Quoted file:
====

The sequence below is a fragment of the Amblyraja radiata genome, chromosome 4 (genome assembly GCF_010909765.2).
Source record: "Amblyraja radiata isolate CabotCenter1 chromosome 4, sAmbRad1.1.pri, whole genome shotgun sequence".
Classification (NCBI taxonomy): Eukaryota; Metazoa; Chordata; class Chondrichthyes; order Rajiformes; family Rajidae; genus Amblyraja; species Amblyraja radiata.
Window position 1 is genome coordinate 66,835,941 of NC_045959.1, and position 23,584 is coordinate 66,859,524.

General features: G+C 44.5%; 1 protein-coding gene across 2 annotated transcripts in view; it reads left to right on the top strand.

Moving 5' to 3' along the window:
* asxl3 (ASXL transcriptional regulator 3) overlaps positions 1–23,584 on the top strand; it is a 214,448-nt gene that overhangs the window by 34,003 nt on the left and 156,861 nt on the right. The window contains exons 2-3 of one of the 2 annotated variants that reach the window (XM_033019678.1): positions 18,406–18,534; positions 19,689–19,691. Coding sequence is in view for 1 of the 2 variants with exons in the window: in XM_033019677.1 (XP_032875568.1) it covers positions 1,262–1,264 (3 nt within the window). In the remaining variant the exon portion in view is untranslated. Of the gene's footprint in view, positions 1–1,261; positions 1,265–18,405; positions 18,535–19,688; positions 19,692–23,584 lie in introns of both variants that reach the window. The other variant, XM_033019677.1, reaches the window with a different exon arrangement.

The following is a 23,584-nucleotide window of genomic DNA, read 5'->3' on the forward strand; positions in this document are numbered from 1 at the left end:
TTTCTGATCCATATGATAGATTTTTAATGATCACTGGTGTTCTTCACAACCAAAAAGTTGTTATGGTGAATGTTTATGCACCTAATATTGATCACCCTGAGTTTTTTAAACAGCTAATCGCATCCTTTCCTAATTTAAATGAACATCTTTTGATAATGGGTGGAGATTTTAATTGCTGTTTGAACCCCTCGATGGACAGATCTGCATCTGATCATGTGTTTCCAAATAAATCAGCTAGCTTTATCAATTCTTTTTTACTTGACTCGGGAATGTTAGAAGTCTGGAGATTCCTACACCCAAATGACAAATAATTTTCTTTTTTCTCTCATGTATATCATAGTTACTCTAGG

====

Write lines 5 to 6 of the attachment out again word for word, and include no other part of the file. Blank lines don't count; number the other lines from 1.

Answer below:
General features: G+C 44.5%; 1 protein-coding gene across 2 annotated transcripts in view; it reads left to right on the top strand.

Moving 5' to 3' along the window: